On August 21, 2018 the State of Illinois amended the Nursing Mothers in the Workplace Act to prohibit an employer from reducing an employee’s compensation for breaks for nursing mothers. Originally, employers were required to provide “reasonable unpaid break time each day” to express milk, which “must, if possible, run concurrently with any break time already provided to the employee.” That meant that if nursing mothers needed additional time to express milk beyond existing breaks, then that time would be unpaid.
Now, all break time for the purpose of expressing breast milk must be paid. Also, the requirement that a nursing break “must” run concurrently with other break time has turned into a “may run concurrently” – meaning, we think – that employees will have more say into when such breaks take place.
Illinois has also ratcheted-up the standard for employers to justify any refusal to provide such reasonable break time. Before, employers had to show that breaks would “unduly disrupt” operations, which is a vague standard. Now, employers must show a break would create an “undue hardship” as defined under the Illinois Human Rights Act. “Under hardship” is a demanding standard that evaluates whether an action would be “prohibitively expensive or disruptive” based on a multi-factor test that essentially looks at all aspects of an employer’s size, operations and finances. In short, employers rarely will be able to show an undue hardship in granting a nursing break.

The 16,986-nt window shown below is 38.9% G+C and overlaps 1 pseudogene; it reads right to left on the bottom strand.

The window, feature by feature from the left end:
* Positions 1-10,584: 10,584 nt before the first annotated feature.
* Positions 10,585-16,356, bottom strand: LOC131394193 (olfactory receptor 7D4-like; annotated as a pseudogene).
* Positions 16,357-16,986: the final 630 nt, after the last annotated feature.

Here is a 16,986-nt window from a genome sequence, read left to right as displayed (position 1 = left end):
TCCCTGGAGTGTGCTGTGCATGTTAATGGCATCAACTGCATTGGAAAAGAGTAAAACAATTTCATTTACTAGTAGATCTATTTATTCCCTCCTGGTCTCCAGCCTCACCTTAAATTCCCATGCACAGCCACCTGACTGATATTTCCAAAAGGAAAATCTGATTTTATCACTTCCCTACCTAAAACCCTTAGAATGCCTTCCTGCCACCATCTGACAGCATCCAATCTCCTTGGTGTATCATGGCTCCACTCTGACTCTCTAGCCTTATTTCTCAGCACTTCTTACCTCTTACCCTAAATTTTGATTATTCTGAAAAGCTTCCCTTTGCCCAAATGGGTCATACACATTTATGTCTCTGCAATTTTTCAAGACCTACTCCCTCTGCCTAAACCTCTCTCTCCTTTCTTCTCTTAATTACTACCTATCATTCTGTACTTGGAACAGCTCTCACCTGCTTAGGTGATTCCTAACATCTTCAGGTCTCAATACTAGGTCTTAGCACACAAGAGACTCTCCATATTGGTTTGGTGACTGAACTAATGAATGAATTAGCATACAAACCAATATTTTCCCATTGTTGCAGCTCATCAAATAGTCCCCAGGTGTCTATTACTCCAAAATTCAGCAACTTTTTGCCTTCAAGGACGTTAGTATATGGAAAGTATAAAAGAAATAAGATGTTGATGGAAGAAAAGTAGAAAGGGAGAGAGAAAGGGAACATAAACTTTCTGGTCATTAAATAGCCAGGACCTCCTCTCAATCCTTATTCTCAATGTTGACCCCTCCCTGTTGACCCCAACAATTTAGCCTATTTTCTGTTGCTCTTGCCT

These changes are already in effect so employers should review their policies and implement paid breaks immediately. For more information, the attorneys of Gould & Ratner’s Human Resources and Employment group would be happy to discuss this topic or any of your employment law needs.